Purpose: The mutations responsible for Best Vitelliform Macular Dystrophy (BVMD) are found in a gene called VMD2. The VMD2 gene encodes a transmembrane protein named bestrophin-1 (hBest1) which is a Ca2+-sensitive chloride channel. This study was performed to identify disease-specific mutations in 27 patients with BVMD. Because this disease is characterized by an alteration of the Cl- channel function, patch clamp analysis was used to test the hypothesis that one of the VMD2 mutated variant is indeed causing the disease.
Methods: Direct sequencing analysis of the 11 VMD2 exons was performed to detect new abnormal sequences. The mutant of hBest1 was expressed in HEK-293 cells and the associated Cl- current was examined using whole-cell patch clamp.
Results: We identified six new VMD2 mutations, located exclusively in exons four, six and eight. One of these mutations (Q293H) is particularly severe. Patch clamp analysis of HEK cells expressing the Q293H mutant shows that this mutant channel is non-functional. Furthermore, the Q293H mutant inhibits the function of wild-type bestrophin-1 channels in a dominant negative manner.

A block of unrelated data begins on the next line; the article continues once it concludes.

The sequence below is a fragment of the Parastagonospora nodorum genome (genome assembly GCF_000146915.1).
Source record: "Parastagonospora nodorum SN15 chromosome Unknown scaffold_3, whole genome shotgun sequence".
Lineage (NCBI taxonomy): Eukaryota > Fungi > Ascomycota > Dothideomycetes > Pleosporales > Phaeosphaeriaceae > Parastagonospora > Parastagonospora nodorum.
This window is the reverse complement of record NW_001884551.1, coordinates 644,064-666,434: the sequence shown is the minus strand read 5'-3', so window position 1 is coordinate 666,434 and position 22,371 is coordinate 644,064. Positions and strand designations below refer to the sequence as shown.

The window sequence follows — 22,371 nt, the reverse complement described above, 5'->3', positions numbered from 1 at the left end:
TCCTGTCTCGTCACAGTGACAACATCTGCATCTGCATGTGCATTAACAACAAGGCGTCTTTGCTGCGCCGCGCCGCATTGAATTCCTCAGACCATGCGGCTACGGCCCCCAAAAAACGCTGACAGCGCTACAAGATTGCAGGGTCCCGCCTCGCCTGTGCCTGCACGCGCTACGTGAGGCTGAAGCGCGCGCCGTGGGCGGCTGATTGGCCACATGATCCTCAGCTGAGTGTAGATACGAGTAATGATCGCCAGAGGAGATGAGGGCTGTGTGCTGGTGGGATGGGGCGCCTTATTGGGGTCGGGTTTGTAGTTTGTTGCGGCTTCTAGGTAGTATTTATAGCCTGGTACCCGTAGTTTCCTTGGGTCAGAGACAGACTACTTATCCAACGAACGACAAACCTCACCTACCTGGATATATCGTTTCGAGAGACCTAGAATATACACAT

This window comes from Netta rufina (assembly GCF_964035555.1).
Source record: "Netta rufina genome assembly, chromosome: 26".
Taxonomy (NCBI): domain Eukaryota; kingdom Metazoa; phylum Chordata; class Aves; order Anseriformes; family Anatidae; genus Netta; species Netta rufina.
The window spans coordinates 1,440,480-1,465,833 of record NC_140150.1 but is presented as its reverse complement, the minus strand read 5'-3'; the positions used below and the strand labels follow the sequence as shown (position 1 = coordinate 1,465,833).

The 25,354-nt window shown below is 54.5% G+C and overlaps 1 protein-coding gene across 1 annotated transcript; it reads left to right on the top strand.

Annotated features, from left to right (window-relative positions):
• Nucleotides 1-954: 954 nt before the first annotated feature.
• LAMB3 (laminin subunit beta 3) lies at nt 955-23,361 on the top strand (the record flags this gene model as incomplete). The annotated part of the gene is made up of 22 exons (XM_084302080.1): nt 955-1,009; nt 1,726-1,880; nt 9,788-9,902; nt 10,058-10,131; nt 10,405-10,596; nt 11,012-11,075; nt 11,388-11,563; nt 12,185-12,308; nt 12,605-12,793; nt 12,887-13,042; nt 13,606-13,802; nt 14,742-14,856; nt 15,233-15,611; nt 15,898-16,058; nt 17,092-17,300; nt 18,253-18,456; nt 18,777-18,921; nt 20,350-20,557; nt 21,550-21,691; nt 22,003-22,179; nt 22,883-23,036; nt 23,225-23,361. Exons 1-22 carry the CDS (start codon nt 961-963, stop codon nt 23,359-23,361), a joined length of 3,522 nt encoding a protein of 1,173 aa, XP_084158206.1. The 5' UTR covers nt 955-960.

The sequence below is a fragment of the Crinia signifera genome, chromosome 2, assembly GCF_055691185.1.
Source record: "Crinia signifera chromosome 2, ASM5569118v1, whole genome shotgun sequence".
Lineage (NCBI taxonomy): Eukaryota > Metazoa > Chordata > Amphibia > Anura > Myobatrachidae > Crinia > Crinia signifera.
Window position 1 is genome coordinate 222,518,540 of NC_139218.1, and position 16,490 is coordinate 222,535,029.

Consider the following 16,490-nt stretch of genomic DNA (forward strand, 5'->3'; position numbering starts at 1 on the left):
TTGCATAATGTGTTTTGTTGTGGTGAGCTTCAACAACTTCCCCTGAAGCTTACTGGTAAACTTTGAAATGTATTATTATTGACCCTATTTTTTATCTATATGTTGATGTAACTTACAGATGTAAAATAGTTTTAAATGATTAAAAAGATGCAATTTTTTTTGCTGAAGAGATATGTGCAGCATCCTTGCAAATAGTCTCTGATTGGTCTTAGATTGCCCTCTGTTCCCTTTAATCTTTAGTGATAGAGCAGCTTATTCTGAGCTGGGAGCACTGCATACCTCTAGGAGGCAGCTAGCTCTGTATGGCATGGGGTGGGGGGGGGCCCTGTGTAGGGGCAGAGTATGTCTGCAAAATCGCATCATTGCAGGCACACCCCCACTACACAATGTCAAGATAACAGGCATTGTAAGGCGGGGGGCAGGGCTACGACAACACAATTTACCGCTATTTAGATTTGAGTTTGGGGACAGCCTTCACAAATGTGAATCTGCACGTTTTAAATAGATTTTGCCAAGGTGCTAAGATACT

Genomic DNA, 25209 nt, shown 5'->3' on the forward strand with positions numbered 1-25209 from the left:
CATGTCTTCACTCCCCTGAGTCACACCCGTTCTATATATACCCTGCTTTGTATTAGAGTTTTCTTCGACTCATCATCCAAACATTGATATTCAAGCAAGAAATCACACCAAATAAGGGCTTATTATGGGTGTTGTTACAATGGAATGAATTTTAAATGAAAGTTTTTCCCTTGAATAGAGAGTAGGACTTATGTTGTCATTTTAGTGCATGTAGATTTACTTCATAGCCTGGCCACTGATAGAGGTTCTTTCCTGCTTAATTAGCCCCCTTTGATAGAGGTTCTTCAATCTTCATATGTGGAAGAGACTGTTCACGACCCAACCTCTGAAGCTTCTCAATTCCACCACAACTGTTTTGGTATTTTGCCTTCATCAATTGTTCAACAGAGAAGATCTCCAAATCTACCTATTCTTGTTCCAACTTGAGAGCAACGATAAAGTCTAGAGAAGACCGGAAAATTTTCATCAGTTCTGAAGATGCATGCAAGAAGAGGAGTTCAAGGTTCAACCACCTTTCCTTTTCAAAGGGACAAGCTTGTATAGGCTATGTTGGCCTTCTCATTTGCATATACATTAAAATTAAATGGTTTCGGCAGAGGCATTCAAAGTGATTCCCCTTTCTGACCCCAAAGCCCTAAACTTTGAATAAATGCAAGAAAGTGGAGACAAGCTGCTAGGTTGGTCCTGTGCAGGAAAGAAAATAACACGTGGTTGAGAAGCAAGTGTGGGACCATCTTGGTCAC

Conclusions This study provides further support to the idea that mutations in VMD2 are a necessary factor for Best disease. However, because variable expressivity of VMD2 was observed in family C which carries the Q293H mutation, it is also clear that a disease-linked mutation in VMD2 is not sufficient to produce BVMD. Our finding that the Q293H mutant does not form functional channels in the membrane could be explained either by disruption of channel conductance or gating mechanisms or by improper trafficking of the protein to the plasma membrane.
- Best macular dystrophy
- Patch clamp
- chloride channel
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